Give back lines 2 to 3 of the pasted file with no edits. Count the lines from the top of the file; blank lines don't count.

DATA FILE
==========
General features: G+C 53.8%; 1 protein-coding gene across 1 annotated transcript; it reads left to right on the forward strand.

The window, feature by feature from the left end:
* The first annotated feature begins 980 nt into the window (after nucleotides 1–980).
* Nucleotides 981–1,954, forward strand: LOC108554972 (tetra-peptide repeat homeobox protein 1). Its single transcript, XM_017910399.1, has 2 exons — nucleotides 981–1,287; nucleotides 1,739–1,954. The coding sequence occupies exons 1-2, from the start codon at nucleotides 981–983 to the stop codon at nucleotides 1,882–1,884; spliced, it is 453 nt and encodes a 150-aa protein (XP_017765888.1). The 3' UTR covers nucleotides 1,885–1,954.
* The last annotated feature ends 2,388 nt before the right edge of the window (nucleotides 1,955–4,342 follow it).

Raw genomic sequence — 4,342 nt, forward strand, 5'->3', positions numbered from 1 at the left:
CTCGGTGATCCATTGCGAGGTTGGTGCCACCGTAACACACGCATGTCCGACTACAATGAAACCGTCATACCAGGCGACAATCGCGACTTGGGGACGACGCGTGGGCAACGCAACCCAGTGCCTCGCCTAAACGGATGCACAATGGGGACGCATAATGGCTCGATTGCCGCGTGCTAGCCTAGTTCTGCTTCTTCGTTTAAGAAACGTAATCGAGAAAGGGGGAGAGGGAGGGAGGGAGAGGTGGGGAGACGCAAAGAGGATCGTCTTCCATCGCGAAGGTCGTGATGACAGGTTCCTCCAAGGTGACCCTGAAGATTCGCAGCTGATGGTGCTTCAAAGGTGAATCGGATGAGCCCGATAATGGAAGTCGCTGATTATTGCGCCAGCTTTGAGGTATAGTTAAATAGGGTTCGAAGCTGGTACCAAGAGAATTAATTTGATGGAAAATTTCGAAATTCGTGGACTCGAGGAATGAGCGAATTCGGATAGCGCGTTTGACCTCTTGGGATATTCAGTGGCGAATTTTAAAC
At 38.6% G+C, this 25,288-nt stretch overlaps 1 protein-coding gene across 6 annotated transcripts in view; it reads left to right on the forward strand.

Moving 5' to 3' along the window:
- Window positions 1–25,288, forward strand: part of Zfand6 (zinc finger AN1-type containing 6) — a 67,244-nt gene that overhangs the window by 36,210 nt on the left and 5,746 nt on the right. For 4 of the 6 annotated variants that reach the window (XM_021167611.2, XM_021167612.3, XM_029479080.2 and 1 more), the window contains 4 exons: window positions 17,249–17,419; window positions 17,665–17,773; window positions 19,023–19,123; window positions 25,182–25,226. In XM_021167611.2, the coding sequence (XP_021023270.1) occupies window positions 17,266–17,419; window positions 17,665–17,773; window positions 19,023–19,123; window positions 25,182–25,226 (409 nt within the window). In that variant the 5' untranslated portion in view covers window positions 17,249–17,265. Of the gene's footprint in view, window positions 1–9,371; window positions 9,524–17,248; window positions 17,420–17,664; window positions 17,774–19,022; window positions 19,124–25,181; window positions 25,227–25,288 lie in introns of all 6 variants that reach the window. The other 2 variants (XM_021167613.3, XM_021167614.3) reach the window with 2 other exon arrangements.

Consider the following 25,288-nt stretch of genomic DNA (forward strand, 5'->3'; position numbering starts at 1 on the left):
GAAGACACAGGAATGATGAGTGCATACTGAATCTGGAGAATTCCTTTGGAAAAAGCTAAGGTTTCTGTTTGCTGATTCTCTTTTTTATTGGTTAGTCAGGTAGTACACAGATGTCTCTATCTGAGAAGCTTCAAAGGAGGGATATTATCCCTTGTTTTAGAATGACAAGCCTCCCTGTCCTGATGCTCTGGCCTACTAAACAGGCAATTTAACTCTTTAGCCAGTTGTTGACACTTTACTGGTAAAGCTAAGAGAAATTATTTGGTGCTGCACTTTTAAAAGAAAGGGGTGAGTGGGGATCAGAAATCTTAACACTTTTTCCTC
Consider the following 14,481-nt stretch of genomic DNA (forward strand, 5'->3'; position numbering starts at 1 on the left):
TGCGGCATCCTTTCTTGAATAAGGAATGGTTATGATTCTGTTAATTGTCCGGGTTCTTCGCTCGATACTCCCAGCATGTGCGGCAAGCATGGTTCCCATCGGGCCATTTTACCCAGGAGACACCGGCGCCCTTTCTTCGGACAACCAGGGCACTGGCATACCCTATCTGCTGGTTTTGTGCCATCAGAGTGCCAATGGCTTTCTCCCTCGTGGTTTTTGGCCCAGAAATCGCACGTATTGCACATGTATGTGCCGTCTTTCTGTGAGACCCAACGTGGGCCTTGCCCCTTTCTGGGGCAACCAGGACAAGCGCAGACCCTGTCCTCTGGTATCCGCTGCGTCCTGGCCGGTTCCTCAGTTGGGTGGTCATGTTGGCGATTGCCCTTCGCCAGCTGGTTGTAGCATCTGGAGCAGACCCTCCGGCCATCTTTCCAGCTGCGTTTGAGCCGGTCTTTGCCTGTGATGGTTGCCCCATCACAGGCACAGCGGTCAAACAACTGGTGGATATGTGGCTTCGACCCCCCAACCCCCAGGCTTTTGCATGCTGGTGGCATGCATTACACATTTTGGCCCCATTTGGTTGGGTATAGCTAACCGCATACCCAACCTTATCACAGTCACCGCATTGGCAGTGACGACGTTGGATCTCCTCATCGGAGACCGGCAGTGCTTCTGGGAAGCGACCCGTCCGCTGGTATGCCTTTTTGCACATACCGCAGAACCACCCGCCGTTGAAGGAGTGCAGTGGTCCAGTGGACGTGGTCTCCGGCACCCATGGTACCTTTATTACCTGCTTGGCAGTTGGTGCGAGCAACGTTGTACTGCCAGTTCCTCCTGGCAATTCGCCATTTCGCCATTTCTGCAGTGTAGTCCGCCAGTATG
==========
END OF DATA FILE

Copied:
The window, feature by feature from the left end:
* The first annotated feature begins 980 nt into the window (after nucleotides 1–980).